Monday, March 21, 2011

Makeshift Greenhouse

I’m not sure where I read about this, either in a gardening magazine or online, but it was so clever I couldn’t wait to try it out. I call it my Bed-in-a-Bag Greenhouse. How lucky was it that I was in the market for a new comforter during seed starting season? Seeds started this afternoon included:

Summer Squash: Goldtender/Burpee 2010
Summer Squash: Fordhook Zucchini/Burpee 2010
Cucumber: Armenian Burpless/Botanical Interests 2010
Cucumber: Bush Champion/Burpee 2010
Cucumber: Lemon/Lake Valley Seed 2006
Okra: Clemson Spineless/Cornucopia/2011
Eggplant: Little Prince/Renee’s Garden 2011
Watermelons: Rainbow Sherbet/Renee’s Garden 2011
Thai Basil: Queenette/Renee’s Garden Seeds 2011 
Naturtiums: Cherries Jubilee/Renee’s Garden Seeds 2011

I hadn’t intended to purchase more seeds but during a trip to OSH to pick up seed starting mix I could not resist the temptation.
 I’m excited to start Thai basil, I haven’t tried it from seed before.
This will also be my first attempt at growing eggplant from seed. The variety, Little Prince, is a container type and was recommended by another gardener shopping for seeds today. Fingers crossed. I had seen a sign for a miniature eggplant at a nursery last year but sadly, the stock had been sold out.
Okra will be making its first appearance in my garden this year if all goes as planned.
But the watermelon seed purchase was a disappointment as there were only about 10 seeds included. At $2.99 a package I would expect a few more seeds. According to the package there should have been three varieties of fruit but it appeared to only contain seeds for two types: Yellow Doll which bears yellow-fleshed melons and New Orchid an orange fruit bearing variety. Tiger Baby, which produces pink fruited melons, was missing. The seeds are dyed for identification purposes.
 While three types of cucumber may seem excessive to some our family should have no problem putting each to good use as my youngest son likes to eat them out of hand straight off the vine and I am a fan of chilled cucumber soup, tzatziki and cucumber in my tabouleh.
            I also poked a few more pea, turnip and chard seeds into the raised bed I started back on February 12 and added a few more sweetpea seeds to a large container. In the corners of the bed I sowed seeds of several types of cosmos and a zinnia. There wasn’t much else to be done since the yard was so muddy from all the recent rain. Navigation was not only messy but precarious in spots.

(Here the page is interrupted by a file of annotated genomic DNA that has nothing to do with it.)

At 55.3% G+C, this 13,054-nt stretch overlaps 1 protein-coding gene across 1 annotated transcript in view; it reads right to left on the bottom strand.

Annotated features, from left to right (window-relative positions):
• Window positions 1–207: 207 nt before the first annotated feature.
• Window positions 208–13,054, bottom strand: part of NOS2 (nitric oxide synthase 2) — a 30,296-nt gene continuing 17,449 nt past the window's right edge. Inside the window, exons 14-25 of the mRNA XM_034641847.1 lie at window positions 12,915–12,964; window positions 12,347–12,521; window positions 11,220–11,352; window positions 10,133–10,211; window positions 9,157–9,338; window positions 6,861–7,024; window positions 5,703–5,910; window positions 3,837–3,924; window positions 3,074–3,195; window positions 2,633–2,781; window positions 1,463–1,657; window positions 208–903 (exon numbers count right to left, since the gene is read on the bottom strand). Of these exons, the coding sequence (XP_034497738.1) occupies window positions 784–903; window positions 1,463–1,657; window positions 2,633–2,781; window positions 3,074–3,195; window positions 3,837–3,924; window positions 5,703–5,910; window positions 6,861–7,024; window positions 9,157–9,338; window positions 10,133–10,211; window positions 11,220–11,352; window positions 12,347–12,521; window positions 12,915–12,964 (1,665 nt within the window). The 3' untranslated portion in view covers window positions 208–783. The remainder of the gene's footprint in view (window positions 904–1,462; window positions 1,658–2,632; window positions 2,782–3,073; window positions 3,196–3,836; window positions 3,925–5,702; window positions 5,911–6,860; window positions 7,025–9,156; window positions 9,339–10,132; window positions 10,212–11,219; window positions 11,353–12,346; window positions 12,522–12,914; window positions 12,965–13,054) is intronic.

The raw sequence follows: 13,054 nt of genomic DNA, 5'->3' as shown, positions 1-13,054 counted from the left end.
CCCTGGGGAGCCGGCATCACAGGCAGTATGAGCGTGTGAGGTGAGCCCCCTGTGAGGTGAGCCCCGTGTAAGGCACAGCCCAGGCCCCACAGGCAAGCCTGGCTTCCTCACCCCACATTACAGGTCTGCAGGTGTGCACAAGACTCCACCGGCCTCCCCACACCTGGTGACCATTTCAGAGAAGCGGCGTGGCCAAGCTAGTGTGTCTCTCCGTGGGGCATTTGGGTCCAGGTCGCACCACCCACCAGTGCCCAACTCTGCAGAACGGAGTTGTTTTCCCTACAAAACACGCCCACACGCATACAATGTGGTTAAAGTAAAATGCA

New today in the garden were a couple of cilantro sprouts I had direct sowed last month. Cilantro is difficult to grow here in summer due to blistering heat but the variety I chose is billed as slow-bolting.

10 comments:

muddytoes said...

Ha! we planted at least 6 varieties of cucumbers last year. I always grow Armenian, and then I wanted a Japanese variety, and I had to have the persian kind, and Renee's Garden Seeds had an English type that looked interesting, and I got a funky Indian kind called Poona Kheera, and a little French cornichons kind. It was a little over the top. Just call me the cucumbers & tomatoes lady.

The secret to cilantro in Sacramento is succession planting. Buy a big packet of seed and plant more now, and a few more every 2-3 weeks. I think that's how the local market gardeners manage to have some for sale every week of the year at the farmers markets. It doesn't bolt until it's fairly mature so as long as you have young plants, you're good to go.

Christine said...

Wow! That is a lot of cucumbers! What's a Japanese cucumber like? Which did you like best? I grew the Armenians for the first time last year and loved them. Thanks for the tips on cilantro. I'll try the succession planting.

muddytoes said...

I think we like the Persian kind best, but it's a close call between Persian, Japanese and Armenian. The Japanese (or Asian?) ones I've grown are Shantung Suhyo Cross and Suhyo Long. http://fedcoseeds.com/seeds/seeds_pic.php?pic=1390 They're long, thin, mild and sweet, never bitter.

I have Thai basil started too. Basils are actually pretty easy to direct-seed later on but I was impatient to get those going now because I'm DYING to make some homemade thai basil chicken and I'm stubbornly holding out until I have basil from my own garden.

Christine said...

Thai Basil Chicken...mmmm...sounds heavenly.

Jenn's Cooking Garden! said...

Its hard too resist buying seeds! I think at times I need a 12 step program for my addiction, lol. I look forward to reading more of your blog! Thanks for visiting mine!

Victoria said...

Great site! Any tips for a newbie gardner? You can see my seedlings at http://victoriaspatiogarden.blogspot.com/

Katherine Kline said...

If you like seeds, try a seedswap! I am on heirloomseedswap and have traded three types of seeds so far this year... thai basil being one of them. I can't wait to see what happens to your garden this year. If you'd like to follow mine, go to www.tinyurbangarden.blogspot.com

Kathe

Romi said...

Hi! Great blog! I do some gardening myself and I am loving this warm weather we are finally getting after that storm. Hope all your plants flourish! Happy Gardening! :)

Katherine Kline said...

I love love love this idea! Thanks so much for sharing!

Kathe
www.tinyurbangarden.blogspot.com

Christine said...

Katherine -- seed swapping sounds great, I'll definitely look into it. Glad you stopped by the blog!

Romi -- Thanks for visiting and leaving a comment! Glad you liked the blog.